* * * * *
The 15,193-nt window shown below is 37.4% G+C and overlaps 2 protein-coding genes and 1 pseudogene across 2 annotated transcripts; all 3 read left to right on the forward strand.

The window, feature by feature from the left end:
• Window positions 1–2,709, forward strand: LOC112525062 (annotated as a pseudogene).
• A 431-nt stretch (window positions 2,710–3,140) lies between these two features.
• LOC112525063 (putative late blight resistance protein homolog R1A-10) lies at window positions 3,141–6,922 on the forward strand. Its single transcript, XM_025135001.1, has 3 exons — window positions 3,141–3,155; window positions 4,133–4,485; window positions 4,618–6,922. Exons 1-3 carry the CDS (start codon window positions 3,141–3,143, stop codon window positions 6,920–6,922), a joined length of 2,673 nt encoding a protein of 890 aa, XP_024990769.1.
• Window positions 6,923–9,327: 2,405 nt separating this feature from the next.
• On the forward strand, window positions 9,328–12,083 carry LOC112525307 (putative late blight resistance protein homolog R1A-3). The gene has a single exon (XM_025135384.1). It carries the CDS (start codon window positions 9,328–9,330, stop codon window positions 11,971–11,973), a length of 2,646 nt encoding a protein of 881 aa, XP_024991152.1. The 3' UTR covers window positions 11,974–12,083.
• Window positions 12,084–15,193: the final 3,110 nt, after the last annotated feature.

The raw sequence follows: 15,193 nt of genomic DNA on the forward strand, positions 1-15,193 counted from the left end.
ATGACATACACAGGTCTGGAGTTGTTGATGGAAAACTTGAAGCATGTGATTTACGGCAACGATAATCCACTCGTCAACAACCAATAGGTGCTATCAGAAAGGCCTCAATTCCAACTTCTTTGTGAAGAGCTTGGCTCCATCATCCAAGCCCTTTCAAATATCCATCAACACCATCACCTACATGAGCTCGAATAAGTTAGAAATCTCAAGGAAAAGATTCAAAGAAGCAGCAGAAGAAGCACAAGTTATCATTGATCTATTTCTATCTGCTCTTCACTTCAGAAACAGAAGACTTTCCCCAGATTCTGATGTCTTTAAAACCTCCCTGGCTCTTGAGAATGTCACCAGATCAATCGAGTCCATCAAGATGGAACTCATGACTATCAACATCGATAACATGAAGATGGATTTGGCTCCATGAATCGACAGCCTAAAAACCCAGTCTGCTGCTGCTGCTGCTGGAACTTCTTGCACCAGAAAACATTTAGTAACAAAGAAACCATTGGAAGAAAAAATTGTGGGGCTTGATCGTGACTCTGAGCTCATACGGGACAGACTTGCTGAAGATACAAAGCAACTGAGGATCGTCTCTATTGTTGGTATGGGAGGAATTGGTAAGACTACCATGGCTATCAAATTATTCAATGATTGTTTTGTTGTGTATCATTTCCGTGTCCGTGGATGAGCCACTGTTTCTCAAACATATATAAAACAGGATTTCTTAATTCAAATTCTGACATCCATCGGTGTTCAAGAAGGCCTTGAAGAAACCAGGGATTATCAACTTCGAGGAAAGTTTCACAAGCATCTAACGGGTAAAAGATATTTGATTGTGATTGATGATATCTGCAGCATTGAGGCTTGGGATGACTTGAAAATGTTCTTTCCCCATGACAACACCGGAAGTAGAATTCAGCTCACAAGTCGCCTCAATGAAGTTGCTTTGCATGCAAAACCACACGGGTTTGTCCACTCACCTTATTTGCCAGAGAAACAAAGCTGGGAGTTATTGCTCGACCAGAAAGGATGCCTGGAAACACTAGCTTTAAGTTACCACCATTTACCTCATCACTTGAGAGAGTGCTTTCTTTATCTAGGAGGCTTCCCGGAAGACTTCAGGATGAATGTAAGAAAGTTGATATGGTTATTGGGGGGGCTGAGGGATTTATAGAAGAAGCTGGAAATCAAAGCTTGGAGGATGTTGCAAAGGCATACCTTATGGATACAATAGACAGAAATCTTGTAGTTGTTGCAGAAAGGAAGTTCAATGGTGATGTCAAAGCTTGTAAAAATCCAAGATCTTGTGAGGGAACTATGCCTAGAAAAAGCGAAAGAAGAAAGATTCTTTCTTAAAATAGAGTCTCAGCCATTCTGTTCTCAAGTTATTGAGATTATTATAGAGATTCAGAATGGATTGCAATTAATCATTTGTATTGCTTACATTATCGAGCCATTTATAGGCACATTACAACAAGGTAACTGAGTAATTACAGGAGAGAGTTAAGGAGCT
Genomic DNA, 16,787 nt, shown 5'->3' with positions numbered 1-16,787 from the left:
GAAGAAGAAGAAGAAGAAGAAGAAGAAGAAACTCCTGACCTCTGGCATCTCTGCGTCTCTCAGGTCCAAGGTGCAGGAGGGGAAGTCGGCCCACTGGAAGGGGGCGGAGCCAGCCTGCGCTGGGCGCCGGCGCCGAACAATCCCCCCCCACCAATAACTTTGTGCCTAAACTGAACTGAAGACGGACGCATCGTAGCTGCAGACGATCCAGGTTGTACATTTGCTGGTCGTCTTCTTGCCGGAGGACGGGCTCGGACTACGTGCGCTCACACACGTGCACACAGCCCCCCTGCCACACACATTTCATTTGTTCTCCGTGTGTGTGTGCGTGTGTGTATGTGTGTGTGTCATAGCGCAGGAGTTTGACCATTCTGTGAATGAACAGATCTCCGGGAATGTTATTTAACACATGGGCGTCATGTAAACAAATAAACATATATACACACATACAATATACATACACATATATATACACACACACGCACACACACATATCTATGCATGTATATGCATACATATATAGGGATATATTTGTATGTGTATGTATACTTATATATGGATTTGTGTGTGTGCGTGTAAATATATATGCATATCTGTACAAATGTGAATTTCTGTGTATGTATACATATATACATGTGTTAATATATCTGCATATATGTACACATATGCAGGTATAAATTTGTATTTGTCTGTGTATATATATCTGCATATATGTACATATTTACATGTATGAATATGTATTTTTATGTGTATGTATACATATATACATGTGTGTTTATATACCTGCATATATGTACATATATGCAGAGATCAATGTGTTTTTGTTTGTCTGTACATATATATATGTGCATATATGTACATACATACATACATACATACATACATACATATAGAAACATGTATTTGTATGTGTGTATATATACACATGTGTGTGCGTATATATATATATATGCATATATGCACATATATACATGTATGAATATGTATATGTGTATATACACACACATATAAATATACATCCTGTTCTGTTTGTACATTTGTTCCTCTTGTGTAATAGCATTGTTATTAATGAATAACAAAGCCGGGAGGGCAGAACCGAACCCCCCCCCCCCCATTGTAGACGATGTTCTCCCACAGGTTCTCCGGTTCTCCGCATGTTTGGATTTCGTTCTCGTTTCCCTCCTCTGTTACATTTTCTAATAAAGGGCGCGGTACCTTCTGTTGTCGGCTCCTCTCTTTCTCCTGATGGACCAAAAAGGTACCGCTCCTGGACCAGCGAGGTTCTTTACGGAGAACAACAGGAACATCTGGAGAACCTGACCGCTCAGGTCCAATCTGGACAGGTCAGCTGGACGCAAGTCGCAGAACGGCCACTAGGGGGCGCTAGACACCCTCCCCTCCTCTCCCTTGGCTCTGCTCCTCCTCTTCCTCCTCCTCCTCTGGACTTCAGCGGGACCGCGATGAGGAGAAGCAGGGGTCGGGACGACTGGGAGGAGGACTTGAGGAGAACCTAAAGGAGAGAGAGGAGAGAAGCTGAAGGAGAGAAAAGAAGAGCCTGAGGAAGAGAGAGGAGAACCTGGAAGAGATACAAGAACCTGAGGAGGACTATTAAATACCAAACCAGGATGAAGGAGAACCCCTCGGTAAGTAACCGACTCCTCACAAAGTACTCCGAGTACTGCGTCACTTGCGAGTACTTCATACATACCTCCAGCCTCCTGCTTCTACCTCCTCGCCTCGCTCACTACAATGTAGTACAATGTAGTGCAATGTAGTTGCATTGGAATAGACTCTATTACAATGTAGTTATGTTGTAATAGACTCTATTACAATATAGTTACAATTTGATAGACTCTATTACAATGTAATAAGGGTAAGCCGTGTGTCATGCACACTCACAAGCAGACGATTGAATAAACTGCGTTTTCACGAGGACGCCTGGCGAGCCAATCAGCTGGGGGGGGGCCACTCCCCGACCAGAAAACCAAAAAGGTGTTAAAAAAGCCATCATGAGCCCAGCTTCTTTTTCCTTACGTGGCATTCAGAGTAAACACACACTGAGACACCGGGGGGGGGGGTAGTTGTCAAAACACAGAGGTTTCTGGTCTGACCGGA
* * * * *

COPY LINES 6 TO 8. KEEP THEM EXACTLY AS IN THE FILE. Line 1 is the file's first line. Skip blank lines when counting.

• Window positions 6,923–9,327: 2,405 nt separating this feature from the next.
• On the forward strand, window positions 9,328–12,083 carry LOC112525307 (putative late blight resistance protein homolog R1A-3). The gene has a single exon (XM_025135384.1). It carries the CDS (start codon window positions 9,328–9,330, stop codon window positions 11,971–11,973), a length of 2,646 nt encoding a protein of 881 aa, XP_024991152.1. The 3' UTR covers window positions 11,974–12,083.
• Window positions 12,084–15,193: the final 3,110 nt, after the last annotated feature.